. . . . . . . Supervalent Thought


A Teaching (II)

1.  I have been teaching this term two courses that I meant to be identical but at different levels of intensity and abstraction, but my intentions (I typed intensions, which is more correct, since my intentions have stretched) (and I told my students that there are no asides in the classroom) (which is the same thing as saying there is no no in the unconscious) have little to do with what has happened, absolute divergence. As I described in the last post, teaching classes is for me like writing: if, in advance, I overprepare, then become blank and excited before I set out the prospective shape of things, and if, during the time of extension, I find it all absorbing and difficult, and if, afterwards, I can’t exactly remember what happened, not even the affect, and if I have to excavate the encounter as though it involves material from a therapeutic hour, that’s when I know that something has happened.

2.  John Forrester claims that the analysand can only lie, as all the story she has is noise that fills the space of what she knows but cannot know yet, or bear to know. That is true about teaching, too. It is impossible to know who one is as a teacher. The relation between what one intended and what one did–even if one’s own sense of things were to govern the evaluation of efficacy–can’t be determined solipsistically, not only because we teach other people as singularities and as groups, not only because teaching them is so very different than reaching them, not only because the feedback loops are so varied and out of synch (when they’re not out of commission altogether), but also because the relation between information transmission and all of the other activities within the scene of teaching is mostly unconscious, seat of the pants, in the normative ether, and atmospheric, rather than eventilized. I cannot imagine myself as a student encountering myself as a teacher.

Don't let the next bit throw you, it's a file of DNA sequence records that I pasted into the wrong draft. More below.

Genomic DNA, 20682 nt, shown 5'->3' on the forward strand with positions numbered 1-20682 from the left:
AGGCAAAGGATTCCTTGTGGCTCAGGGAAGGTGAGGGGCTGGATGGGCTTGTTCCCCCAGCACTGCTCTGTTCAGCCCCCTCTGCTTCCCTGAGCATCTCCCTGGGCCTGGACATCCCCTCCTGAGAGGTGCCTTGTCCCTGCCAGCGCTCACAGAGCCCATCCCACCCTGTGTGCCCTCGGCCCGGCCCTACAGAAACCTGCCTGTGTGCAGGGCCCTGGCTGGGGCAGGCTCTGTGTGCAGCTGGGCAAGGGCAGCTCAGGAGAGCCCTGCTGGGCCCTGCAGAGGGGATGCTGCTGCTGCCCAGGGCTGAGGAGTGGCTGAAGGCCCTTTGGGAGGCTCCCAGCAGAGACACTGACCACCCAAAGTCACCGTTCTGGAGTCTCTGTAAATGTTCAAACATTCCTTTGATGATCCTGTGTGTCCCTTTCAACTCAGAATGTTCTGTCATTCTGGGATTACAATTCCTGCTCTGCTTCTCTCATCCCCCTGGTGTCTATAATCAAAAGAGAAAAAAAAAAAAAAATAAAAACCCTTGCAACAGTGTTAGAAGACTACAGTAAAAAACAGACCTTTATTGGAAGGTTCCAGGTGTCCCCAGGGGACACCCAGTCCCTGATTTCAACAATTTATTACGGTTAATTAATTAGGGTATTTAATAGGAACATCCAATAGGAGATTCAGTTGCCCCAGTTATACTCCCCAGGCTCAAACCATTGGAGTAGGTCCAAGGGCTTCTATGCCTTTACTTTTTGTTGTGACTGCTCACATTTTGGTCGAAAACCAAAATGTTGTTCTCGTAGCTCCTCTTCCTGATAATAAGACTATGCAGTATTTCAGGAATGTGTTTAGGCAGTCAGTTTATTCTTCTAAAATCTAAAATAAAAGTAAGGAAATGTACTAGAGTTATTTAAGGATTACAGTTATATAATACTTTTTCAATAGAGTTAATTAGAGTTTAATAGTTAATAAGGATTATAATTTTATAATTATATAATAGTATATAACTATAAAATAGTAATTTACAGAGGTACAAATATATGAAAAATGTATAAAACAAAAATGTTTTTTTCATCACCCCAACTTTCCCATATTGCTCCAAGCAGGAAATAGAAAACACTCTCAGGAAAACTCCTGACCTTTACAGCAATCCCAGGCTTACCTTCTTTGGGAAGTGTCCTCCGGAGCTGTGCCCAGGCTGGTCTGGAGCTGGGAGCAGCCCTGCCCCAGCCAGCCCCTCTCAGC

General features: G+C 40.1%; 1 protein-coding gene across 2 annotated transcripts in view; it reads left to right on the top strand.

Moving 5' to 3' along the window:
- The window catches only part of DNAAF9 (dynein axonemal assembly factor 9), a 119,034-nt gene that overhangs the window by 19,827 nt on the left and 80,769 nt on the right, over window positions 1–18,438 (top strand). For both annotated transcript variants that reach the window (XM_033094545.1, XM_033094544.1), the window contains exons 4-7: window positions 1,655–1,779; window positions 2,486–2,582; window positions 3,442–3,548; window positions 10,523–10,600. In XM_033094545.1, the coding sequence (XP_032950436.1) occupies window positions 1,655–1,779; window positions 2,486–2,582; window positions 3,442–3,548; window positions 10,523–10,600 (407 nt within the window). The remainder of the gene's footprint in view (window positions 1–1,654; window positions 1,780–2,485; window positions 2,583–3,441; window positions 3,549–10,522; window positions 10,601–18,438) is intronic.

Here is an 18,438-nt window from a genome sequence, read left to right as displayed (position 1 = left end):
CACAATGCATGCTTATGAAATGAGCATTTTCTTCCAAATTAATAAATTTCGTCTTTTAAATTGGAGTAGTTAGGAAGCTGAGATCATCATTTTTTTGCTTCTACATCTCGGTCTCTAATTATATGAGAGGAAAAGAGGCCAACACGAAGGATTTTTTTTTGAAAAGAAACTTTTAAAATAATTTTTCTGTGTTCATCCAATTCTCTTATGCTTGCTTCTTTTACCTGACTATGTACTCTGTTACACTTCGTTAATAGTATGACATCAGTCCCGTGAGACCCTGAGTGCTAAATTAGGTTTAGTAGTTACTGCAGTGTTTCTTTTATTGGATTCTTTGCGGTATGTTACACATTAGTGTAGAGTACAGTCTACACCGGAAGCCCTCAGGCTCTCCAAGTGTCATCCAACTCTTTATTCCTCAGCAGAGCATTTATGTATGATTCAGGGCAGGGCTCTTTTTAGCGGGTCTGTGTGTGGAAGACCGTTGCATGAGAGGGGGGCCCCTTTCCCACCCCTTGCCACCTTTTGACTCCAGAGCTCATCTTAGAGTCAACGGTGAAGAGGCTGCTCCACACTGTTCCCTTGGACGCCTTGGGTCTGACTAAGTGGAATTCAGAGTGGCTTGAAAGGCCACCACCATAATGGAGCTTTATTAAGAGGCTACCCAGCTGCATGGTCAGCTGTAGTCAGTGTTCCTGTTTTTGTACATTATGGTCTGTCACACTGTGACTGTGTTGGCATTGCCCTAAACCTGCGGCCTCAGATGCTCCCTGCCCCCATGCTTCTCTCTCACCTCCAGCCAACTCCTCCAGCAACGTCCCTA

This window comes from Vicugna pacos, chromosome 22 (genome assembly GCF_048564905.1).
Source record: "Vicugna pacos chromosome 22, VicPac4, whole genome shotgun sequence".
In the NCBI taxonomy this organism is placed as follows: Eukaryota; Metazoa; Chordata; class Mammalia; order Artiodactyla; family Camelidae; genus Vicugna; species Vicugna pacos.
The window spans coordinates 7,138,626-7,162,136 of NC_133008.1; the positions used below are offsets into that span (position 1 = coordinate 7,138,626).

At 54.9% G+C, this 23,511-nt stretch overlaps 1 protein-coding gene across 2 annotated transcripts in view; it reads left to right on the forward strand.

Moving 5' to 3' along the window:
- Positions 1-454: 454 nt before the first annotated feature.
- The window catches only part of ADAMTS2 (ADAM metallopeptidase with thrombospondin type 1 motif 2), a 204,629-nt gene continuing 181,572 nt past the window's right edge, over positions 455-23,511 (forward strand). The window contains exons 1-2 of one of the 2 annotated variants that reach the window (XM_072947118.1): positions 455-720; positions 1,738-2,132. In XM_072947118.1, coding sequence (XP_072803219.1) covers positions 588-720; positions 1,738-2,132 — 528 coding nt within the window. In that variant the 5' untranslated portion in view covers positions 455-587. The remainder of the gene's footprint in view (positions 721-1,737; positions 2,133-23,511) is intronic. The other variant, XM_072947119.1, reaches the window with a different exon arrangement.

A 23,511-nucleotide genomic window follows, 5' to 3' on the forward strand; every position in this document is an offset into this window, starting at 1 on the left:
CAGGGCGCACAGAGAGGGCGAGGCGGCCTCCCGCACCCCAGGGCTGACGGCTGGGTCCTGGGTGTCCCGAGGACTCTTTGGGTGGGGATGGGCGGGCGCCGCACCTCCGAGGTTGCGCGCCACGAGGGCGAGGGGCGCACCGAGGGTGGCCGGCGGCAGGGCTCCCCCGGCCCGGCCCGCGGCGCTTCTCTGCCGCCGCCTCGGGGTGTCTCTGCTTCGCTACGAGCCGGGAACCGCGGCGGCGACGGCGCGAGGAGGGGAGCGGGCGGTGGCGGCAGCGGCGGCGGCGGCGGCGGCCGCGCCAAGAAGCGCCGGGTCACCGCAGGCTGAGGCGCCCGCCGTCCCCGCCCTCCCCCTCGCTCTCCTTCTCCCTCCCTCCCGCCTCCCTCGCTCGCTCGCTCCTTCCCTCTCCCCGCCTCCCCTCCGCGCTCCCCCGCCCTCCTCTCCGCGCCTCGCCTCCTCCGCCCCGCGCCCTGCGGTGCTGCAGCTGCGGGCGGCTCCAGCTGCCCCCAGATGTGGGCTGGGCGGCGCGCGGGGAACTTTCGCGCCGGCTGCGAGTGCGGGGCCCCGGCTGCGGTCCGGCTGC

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Brainstorm

Today I ran without music. When I run this way my head boils out, matter shooting everywhere like water on hot oil. Phrases reach me and mostly move away before I can trap and extend them into actual thoughts. Bracketed matter calls for its due.  Anger nudges wonder aside and has its own road rage. Connections appear and fade and I get excited and amnesiac. I mourn people and wonder how so and so is doing. I think about sex (but then I always stumble). I move between flat apprehension and hooking up well enough with the thought that I can sometimes get back home in time and make some notes.

The hardest thing is to brainstorm with oneself. Brainstorming is the skill I use in classrooms to get everyone in counterpoint, if not in sync, but it’s different to coordinate minds that work at different speeds in order to make some material commonly held. Brainstorming is my genre of jouissance in collegiality and friendship too, the work of staying in the conversation in real time that takes place when everyone’s alive enough to focus and then unfocus– to riff. The work of tracking oneself, though, when the ordinary compartmentalization breaks down enough to interrupt a habit of mind, requires a different rhythm of and skill for attentiveness. This general thought is the magnetizing rod for all of the non-sovereign unraveled, deflated, erupted, dispersed, and recessive material that will become Detachment Theory.

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You sowed a baby and you reaped a bomb.

I’ve been re-re-re-reading Christopher Bollas’s short essay on moods: it is a complicated thing to take in because of the delicacy with which it calculates what a mood does.